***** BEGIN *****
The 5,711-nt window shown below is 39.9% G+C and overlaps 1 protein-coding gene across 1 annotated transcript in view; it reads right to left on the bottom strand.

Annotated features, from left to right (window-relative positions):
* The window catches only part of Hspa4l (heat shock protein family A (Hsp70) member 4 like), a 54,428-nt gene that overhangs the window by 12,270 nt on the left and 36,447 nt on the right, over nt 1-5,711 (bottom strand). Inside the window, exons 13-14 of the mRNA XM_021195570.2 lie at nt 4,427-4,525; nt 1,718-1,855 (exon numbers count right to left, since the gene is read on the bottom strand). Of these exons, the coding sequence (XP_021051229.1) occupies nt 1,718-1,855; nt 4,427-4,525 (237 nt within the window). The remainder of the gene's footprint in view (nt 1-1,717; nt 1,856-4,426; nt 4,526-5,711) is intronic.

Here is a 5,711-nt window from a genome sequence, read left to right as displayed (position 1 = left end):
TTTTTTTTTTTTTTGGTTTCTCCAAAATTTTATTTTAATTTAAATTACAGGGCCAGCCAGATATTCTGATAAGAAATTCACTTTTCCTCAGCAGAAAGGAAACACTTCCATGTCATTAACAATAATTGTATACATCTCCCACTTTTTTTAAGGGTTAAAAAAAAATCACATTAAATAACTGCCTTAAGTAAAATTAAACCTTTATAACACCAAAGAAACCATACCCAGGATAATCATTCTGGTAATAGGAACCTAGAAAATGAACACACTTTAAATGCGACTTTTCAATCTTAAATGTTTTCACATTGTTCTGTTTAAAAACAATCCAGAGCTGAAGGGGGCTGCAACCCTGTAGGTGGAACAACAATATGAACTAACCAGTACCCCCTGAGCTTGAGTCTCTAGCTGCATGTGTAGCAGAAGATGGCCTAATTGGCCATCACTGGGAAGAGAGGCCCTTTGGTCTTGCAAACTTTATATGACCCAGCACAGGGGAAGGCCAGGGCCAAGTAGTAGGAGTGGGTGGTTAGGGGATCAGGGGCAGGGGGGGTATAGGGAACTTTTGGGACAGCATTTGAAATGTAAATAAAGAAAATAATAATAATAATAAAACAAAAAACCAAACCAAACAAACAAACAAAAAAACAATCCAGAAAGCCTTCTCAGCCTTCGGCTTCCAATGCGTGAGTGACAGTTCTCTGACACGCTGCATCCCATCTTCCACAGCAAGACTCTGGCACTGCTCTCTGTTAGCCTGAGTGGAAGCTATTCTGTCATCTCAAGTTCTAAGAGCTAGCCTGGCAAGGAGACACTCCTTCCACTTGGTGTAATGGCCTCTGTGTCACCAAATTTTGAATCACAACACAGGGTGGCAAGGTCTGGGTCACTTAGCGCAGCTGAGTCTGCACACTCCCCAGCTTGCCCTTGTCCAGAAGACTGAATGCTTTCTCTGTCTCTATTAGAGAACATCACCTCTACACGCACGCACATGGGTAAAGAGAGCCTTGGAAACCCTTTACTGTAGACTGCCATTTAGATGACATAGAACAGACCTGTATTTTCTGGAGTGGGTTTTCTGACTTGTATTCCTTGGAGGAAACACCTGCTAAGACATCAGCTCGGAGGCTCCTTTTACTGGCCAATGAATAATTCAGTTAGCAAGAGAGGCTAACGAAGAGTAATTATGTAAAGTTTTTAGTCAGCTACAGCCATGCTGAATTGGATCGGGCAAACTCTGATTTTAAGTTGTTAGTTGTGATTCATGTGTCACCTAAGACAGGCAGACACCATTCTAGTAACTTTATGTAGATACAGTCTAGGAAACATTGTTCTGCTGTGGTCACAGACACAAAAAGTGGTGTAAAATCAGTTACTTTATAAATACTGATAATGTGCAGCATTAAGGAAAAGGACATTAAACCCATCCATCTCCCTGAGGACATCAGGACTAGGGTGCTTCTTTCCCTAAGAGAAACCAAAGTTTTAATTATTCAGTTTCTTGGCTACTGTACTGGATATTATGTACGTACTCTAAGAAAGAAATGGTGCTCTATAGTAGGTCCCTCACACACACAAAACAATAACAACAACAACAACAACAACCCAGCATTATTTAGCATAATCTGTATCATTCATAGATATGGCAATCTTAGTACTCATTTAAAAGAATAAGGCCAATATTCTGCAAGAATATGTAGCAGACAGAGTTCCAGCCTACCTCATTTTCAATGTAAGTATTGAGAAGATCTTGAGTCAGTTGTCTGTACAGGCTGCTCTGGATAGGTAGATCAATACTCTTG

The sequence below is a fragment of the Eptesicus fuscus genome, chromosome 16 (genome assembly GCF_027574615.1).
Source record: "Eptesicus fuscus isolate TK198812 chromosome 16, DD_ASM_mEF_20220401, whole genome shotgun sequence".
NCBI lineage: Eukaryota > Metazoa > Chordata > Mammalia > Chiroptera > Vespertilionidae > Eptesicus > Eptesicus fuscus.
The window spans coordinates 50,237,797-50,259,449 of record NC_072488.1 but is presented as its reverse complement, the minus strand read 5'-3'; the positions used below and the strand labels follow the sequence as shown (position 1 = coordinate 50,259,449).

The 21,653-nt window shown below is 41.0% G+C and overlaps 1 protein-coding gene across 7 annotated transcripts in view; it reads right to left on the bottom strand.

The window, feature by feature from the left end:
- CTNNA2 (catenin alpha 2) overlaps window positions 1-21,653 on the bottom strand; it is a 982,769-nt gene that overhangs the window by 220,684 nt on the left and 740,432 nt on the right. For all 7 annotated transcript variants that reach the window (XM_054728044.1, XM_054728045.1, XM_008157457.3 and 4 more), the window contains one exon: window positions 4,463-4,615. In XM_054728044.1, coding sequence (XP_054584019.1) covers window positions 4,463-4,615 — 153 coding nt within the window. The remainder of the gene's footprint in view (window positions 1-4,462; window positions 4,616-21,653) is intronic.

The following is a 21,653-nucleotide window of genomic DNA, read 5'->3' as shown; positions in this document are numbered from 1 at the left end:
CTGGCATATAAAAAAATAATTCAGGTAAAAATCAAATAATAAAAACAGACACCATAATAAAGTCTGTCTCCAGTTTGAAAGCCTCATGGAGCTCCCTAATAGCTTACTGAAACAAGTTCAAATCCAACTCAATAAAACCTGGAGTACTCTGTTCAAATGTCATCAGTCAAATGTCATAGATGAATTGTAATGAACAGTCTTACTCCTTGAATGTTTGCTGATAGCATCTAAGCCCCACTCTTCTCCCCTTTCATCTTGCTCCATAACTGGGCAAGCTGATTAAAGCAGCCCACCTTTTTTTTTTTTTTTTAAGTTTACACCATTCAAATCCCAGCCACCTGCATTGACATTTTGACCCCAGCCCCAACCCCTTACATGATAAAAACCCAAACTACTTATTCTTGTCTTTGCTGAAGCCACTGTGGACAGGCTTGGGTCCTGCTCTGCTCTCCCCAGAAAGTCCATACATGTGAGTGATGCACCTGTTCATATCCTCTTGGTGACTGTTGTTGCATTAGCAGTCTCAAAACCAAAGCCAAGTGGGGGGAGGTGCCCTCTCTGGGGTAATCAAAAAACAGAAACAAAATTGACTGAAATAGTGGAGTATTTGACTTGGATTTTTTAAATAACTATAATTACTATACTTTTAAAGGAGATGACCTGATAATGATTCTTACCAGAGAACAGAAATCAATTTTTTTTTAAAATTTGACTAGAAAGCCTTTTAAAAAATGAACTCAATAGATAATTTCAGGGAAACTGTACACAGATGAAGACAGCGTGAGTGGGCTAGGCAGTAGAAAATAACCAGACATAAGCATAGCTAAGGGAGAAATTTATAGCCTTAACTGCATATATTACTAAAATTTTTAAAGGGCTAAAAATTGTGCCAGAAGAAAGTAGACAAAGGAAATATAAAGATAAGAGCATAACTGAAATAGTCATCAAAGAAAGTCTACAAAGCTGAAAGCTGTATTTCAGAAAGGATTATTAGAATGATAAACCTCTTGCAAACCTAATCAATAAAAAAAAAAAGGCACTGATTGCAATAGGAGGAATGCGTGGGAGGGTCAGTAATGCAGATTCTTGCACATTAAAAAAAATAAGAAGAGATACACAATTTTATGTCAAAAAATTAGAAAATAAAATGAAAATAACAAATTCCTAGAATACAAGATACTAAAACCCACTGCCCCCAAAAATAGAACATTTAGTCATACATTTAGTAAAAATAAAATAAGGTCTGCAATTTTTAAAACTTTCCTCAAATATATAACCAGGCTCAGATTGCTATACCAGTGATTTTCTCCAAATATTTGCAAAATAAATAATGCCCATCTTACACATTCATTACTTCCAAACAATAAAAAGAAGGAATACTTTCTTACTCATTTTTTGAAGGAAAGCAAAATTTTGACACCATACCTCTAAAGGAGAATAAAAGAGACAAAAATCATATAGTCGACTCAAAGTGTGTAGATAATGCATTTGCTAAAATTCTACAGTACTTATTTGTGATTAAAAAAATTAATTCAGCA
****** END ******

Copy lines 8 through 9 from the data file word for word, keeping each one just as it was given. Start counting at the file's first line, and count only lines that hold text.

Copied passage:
NCBI lineage: Eukaryota > Metazoa > Chordata > Mammalia > Chiroptera > Vespertilionidae > Eptesicus > Eptesicus fuscus.
The window spans coordinates 50,237,797-50,259,449 of record NC_072488.1 but is presented as its reverse complement, the minus strand read 5'-3'; the positions used below and the strand labels follow the sequence as shown (position 1 = coordinate 50,259,449).